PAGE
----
Date of Graduation


Document Type


Degree Name

Bachelor of Arts

Degree Level



Psychological Science


Lampinen, James

Committee Member/Reader

Beike, Denise

Committee Member/Second Reader

Stevens, Marion

Committee Member/Third Reader

Thomas, Johanna


In crimes in which there is an eyewitness identification, confidence is usually a good predictor of accuracy. However, in some cases, estimator variables might affect the relationship between eyewitness confidence and accuracy. This study analyzes the effect of exposure duration on confidence during an eyewitness identification. According to the pristine conditions hypothesis (Wixed & Wells, 2017), if the system variables are optimal, confidence and accuracy will be strongly related, even if the viewing conditions are suboptimal. Participants in this online study viewed a mock crime in one of two conditions: brief exposure or long exposure. Following viewing the crime, participants completed a distractor task before making an identification in a culprit-absent or culprit-present lineup (randomly assigned). Following the identification, participants indicated their level of confidence in their choice. I hypothesized that highly confident participants would be highly accurate in the long duration condition but not the brief duration condition. However this was not the case. Highly confident witnesses were highly confident, regardless of the lengthy of time they were exposed to the perpetrator’s face.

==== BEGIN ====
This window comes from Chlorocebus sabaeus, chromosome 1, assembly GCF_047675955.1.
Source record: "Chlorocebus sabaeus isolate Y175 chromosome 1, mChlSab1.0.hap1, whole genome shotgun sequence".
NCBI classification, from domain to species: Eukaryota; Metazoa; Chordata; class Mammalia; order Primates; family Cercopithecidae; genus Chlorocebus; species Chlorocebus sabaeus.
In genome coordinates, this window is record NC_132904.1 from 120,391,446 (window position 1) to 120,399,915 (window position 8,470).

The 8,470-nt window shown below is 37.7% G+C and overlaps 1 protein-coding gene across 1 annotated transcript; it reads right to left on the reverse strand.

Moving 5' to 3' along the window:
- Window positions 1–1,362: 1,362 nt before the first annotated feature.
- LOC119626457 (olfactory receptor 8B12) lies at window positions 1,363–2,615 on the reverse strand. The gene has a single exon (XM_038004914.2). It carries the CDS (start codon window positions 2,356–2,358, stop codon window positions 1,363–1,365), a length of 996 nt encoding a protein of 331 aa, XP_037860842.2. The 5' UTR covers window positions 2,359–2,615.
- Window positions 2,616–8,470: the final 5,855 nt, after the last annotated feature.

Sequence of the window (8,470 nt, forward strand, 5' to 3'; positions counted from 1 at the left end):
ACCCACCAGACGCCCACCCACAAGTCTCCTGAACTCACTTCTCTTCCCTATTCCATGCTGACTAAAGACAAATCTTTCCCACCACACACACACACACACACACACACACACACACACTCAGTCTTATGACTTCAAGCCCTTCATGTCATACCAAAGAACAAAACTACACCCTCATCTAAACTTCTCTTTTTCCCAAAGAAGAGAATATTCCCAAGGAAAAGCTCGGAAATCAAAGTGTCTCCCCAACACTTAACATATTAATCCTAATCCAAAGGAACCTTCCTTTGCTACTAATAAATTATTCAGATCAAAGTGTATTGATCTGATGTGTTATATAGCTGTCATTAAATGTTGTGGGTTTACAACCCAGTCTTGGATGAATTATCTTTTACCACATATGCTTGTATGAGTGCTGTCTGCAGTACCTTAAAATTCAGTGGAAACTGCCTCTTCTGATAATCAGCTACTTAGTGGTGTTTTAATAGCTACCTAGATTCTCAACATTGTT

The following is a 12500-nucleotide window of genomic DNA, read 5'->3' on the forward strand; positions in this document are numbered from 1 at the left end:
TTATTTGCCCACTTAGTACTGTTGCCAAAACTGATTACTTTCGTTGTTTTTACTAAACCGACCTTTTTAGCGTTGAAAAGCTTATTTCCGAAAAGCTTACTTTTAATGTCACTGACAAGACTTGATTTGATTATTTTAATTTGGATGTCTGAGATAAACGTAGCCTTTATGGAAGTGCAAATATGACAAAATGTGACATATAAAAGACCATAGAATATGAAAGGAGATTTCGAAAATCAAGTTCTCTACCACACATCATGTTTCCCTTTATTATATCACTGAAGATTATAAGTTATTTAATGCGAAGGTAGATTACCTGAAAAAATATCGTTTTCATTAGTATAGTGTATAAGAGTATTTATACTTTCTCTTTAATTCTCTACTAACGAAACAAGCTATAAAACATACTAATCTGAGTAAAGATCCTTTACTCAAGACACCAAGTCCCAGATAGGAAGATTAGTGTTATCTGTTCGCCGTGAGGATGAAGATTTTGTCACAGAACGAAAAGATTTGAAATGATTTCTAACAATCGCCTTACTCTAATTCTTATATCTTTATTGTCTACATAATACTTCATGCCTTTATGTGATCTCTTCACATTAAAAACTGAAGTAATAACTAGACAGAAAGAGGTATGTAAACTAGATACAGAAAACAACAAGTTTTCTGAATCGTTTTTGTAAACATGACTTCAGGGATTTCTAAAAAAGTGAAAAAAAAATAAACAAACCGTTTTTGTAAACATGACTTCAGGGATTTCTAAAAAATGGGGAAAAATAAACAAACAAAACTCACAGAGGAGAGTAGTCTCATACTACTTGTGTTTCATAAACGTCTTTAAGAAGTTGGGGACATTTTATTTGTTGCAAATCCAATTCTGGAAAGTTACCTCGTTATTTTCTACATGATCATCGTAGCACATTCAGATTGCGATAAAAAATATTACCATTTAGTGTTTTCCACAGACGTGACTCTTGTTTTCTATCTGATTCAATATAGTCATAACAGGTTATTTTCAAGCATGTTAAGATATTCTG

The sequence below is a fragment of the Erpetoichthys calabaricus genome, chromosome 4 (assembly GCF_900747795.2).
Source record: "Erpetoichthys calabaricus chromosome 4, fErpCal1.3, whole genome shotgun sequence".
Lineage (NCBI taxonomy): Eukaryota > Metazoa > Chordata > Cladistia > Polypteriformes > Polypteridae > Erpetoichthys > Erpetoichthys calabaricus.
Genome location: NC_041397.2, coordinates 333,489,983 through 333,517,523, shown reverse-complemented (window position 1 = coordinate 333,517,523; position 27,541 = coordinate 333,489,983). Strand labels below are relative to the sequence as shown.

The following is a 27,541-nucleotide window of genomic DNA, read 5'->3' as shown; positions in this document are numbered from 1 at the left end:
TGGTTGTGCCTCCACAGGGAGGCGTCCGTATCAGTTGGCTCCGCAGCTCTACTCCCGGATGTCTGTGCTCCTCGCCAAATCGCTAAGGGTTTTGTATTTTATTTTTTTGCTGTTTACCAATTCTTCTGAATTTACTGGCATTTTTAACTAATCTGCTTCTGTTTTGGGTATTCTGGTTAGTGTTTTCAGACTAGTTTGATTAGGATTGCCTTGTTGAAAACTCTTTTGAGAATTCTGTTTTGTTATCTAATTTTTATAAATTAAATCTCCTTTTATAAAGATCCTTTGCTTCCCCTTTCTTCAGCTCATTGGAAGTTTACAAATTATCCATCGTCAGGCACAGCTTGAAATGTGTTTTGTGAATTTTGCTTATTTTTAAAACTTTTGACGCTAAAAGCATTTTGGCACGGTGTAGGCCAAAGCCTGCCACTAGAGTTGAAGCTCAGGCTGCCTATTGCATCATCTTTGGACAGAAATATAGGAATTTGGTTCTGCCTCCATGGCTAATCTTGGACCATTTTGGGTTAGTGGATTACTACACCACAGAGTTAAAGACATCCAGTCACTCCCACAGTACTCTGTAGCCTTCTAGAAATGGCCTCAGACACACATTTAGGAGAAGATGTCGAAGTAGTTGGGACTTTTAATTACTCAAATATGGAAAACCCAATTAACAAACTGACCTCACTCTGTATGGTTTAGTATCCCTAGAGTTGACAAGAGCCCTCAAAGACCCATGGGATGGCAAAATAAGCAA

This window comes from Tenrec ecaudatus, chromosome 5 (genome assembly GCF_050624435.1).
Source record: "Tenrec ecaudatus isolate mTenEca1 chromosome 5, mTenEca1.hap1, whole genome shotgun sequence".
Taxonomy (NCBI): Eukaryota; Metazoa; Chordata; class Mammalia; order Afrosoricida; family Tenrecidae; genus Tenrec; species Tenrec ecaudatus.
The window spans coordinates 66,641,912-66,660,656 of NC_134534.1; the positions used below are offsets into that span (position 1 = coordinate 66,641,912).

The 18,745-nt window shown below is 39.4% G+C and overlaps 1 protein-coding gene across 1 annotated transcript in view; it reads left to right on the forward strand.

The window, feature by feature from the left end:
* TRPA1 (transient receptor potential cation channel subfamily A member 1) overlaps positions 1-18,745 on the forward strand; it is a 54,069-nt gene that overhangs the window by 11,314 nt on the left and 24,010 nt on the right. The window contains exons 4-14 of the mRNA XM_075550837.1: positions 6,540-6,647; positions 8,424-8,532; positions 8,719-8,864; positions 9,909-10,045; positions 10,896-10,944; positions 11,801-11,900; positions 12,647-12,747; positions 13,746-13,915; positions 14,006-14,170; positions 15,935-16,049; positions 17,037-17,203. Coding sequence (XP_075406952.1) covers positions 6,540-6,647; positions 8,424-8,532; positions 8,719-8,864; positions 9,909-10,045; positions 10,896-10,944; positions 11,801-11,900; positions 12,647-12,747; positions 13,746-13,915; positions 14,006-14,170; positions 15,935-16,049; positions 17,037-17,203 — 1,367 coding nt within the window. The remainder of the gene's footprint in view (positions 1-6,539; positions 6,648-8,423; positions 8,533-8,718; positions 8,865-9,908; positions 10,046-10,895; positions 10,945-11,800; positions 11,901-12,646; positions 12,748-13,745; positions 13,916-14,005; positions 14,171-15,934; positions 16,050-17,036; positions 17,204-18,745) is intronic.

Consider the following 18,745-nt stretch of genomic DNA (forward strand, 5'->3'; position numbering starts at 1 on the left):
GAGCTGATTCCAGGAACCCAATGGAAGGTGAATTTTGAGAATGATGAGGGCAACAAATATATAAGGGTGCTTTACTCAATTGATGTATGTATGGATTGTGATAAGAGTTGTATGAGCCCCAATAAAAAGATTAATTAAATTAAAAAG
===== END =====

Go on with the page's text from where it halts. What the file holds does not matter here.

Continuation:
eyewitness identification, confidence, estimator variables, pristine conditions hypothesis